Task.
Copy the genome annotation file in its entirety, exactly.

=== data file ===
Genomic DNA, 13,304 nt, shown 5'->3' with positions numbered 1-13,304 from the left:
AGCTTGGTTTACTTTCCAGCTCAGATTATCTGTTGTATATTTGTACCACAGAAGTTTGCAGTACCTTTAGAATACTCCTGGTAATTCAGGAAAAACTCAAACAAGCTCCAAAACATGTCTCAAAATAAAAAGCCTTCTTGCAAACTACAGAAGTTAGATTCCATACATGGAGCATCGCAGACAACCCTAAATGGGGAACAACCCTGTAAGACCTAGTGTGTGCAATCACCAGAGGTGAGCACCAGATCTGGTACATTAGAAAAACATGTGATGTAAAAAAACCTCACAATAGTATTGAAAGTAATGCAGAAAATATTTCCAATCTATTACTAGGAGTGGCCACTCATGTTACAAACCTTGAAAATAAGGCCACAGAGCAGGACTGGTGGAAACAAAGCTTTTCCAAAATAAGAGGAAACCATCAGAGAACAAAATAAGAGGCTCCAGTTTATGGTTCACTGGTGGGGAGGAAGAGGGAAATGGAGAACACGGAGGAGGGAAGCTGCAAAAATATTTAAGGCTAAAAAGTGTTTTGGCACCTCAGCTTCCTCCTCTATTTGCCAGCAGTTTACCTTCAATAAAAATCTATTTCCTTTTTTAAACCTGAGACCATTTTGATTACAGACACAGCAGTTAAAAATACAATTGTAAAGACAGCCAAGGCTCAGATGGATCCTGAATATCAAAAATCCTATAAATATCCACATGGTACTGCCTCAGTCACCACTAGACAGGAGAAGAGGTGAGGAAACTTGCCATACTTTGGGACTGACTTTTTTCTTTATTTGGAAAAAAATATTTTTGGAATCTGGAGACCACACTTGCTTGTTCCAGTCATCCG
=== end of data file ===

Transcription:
Genomic DNA, 13,304 nt, shown 5'->3' with positions numbered 1-13,304 from the left:
AGCTTGGTTTACTTTCCAGCTCAGATTATCTGTTGTATATTTGTACCACAGAAGTTTGCAGTACCTTTAGAATACTCCTGGTAATTCAGGAAAAACTCAAACAAGCTCCAAAACATGTCTCAAAATAAAAAGCCTTCTTGCAAACTACAGAAGTTAGATTCCATACATGGAGCATCGCAGACAACCCTAAATGGGGAACAACCCTGTAAGACCTAGTGTGTGCAATCACCAGAGGTGAGCACCAGATCTGGTACATTAGAAAAACATGTGATGTAAAAAAACCTCACAATAGTATTGAAAGTAATGCAGAAAATATTTCCAATCTATTACTAGGAGTGGCCACTCATGTTACAAACCTTGAAAATAAGGCCACAGAGCAGGACTGGTGGAAACAAAGCTTTTCCAAAATAAGAGGAAACCATCAGAGAACAAAATAAGAGGCTCCAGTTTATGGTTCACTGGTGGGGAGGAAGAGGGAAATGGAGAACACGGAGGAGGGAAGCTGCAAAAATATTTAAGGCTAAAAAGTGTTTTGGCACCTCAGCTTCCTCCTCTATTTGCCAGCAGTTTACCTTCAATAAAAATCTATTTCCTTTTTTAAACCTGAGACCATTTTGATTACAGACACAGCAGTTAAAAATACAATTGTAAAGACAGCCAAGGCTCAGATGGATCCTGAATATCAAAAATCCTATAAATATCCACATGGTACTGCCTCAGTCACCACTAGACAGGAGAAGAGGTGAGGAAACTTGCCATACTTTGGGACTGACTTTTTTCTTTATTTGGAAAAAAATATTTTTGGAATCTGGAGACCACACTTGCTTGTTCCAGTCATCCG